While in the emergency department, stat laboratory studies were obtained including complete blood count, electrolytes, liver function panel, venous blood gas, serum drug screen, serum ethanol, acetaminophen, and salicylate levels, a urinalysis, and a type & screen. All of these studies returned largely unremarkable.

She received an electrocardiogram which revealed nonspecific ST wave changes with occasional T wave inversion, but no QRS abnormalities or QT changes.

In addition, she underwent noncontrast head CT scan which revealed a large left temporal and parietal lobe hematoma with surrounding edema and moderate midline shift. There was question as to whether early potential left uncal herniation was present.


Figure 1. Figure 1 shows the noncontrast head CT obtained while in the emergency department. Findings of a large left temporoparietal parenchymal hematoma with subarachnoid hemorrhage along the left sylvian fissure in addition to edema and midline shift.

Due to the patients’ status with regards to the CT scan findings, immediate intervention was taken to reduce intracranial pressure including; elevation of the head of the bed, administration of mannitol, and seizure prophylaxis with Levetiracetam. In addition, a stat neurosurgical consultation was obtained and the patient was assessed in the emergency department. Based on their findings and recommendations, an operating room was prepared for emergent neurosurgical decompression. During this time, a CT angiography was ordered to evaluate for an arteriovenous malformation. Our colleagues in the pediatric critical care unit were called and briefed about the patient. Just prior to being taken to the operating room, CT angiography was obtained which revealed a normal circle of Willis without any evidence for arteriovenous malformation or aneurysm. The patient then proceeded directly from CT scan to the operating room.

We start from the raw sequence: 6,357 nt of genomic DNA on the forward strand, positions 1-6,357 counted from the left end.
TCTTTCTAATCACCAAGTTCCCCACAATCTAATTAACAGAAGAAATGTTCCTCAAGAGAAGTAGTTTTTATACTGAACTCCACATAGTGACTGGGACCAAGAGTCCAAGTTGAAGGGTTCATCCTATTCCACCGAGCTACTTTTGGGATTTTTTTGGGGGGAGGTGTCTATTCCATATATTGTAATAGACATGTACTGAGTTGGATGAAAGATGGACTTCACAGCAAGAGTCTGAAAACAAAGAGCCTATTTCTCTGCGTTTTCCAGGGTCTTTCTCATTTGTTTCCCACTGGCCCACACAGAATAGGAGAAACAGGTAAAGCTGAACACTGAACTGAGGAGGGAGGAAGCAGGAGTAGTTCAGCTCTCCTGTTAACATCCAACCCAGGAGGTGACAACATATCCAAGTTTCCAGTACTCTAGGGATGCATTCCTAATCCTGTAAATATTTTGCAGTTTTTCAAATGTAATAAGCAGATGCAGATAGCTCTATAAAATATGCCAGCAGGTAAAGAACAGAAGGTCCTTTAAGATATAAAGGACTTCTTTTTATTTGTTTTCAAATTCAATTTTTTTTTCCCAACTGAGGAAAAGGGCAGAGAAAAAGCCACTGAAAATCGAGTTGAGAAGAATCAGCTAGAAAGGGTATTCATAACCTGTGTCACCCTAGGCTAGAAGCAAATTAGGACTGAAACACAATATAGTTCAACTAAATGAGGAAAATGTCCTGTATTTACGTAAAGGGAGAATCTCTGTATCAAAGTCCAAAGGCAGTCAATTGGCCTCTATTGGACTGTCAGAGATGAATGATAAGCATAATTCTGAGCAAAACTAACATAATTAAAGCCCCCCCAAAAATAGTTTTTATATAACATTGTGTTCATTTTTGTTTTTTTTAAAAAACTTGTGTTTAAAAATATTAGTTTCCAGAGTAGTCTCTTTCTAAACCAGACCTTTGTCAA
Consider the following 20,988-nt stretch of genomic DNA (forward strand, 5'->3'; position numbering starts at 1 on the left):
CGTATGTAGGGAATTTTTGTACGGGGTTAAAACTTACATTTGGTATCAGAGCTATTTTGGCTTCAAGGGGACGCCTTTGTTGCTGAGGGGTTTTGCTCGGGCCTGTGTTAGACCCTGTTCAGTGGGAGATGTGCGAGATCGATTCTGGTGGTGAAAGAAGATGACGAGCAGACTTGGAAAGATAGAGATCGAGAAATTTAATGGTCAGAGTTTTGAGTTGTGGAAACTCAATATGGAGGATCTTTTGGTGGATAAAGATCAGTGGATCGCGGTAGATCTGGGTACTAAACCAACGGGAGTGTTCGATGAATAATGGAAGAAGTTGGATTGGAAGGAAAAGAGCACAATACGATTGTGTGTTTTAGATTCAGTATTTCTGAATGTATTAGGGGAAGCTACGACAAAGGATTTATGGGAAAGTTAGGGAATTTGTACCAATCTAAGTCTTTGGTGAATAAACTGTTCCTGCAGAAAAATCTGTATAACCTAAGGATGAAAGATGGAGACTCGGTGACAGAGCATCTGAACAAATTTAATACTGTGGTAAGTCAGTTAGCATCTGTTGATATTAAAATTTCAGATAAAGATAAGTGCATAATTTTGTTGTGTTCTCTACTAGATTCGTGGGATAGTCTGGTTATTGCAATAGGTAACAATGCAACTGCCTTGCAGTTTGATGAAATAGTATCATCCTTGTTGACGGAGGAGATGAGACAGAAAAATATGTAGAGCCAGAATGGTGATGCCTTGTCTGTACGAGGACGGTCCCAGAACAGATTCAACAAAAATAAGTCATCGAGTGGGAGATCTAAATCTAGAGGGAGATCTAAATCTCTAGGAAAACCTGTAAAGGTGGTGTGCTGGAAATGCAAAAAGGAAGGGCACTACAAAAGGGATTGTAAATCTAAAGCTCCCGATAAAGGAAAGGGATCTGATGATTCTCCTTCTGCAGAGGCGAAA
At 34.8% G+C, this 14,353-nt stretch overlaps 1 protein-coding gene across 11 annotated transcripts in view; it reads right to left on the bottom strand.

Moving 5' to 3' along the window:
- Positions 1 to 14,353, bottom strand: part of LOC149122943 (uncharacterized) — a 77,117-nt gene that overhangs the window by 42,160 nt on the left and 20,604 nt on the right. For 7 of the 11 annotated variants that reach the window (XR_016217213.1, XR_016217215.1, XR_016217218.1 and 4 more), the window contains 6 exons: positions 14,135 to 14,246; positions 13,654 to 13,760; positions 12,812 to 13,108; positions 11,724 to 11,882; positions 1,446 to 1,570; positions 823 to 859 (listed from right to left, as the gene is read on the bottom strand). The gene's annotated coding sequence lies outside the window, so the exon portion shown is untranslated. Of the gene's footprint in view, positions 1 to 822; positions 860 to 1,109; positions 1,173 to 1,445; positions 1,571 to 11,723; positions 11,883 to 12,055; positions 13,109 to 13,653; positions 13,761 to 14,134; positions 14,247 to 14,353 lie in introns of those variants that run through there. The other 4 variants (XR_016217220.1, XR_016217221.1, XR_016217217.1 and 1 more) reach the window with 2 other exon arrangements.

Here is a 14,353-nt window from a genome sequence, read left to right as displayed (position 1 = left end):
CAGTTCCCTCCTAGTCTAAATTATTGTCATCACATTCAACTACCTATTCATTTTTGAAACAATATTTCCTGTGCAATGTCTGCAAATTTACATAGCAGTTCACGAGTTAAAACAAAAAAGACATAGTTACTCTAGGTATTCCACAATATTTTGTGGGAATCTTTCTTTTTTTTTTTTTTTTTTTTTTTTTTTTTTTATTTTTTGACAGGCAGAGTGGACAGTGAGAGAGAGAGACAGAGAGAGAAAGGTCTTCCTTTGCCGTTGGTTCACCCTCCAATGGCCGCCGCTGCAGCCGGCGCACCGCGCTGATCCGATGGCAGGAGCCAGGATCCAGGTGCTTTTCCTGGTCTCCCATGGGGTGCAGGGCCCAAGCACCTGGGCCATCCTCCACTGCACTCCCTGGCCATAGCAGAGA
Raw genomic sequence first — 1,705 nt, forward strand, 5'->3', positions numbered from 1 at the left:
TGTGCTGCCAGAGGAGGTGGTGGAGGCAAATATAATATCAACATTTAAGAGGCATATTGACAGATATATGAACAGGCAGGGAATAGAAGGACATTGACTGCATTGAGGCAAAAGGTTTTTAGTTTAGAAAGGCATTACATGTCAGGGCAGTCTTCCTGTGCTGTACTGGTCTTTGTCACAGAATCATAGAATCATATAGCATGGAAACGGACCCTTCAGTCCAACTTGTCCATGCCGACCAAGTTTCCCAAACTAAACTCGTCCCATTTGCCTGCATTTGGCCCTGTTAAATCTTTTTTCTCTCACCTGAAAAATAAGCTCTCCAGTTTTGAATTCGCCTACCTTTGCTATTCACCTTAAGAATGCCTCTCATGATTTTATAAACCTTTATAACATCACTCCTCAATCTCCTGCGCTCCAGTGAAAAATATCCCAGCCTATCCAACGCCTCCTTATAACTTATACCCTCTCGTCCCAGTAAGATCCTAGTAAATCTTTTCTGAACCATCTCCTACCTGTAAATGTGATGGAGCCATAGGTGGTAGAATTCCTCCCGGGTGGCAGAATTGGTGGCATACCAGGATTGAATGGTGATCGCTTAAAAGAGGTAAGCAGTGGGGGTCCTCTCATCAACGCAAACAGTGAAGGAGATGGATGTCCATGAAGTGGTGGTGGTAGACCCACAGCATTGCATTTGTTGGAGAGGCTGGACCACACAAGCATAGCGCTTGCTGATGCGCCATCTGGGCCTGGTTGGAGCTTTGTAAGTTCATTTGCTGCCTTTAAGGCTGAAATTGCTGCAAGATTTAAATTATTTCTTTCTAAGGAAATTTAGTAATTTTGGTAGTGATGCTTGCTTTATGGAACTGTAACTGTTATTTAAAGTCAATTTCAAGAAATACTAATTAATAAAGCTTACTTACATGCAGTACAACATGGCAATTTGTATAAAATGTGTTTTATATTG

Operating Room Course:

Following intubation in the operating room, neurosurgeons performed a left frontotemporoparietal decompressive craniotomy with partial left temporal lobectomy for evacuation of intraparenchymal hemorrhage. Upon opening of the dura, the extremely edematous brain parenchyma began rising above the contents of the intracranial cavity. Mannitol was readministered and the patient was hyperventilated, with minimal subsequent brain relaxation. Necrotic portions of the left anterior temporal lobe were resected which allowed for decompression of the brain stem. Evacuation of the hematoma, which extended to the posterior temporal area, was performed which helped achieve a more significant relaxation of the brain with observed pulsatile flow. An intracranial pressure monitor was placed intra operatively. The patient was subsequently extubated and transferred to the recovery room to await PICU placement

Following this neurosurgical intervention, the patient was admitted to the pediatric critical care unit where the final diagnosis was made on the second hospital day.

Case Summary Part 2:

Pediatric Critical Care Unit Course: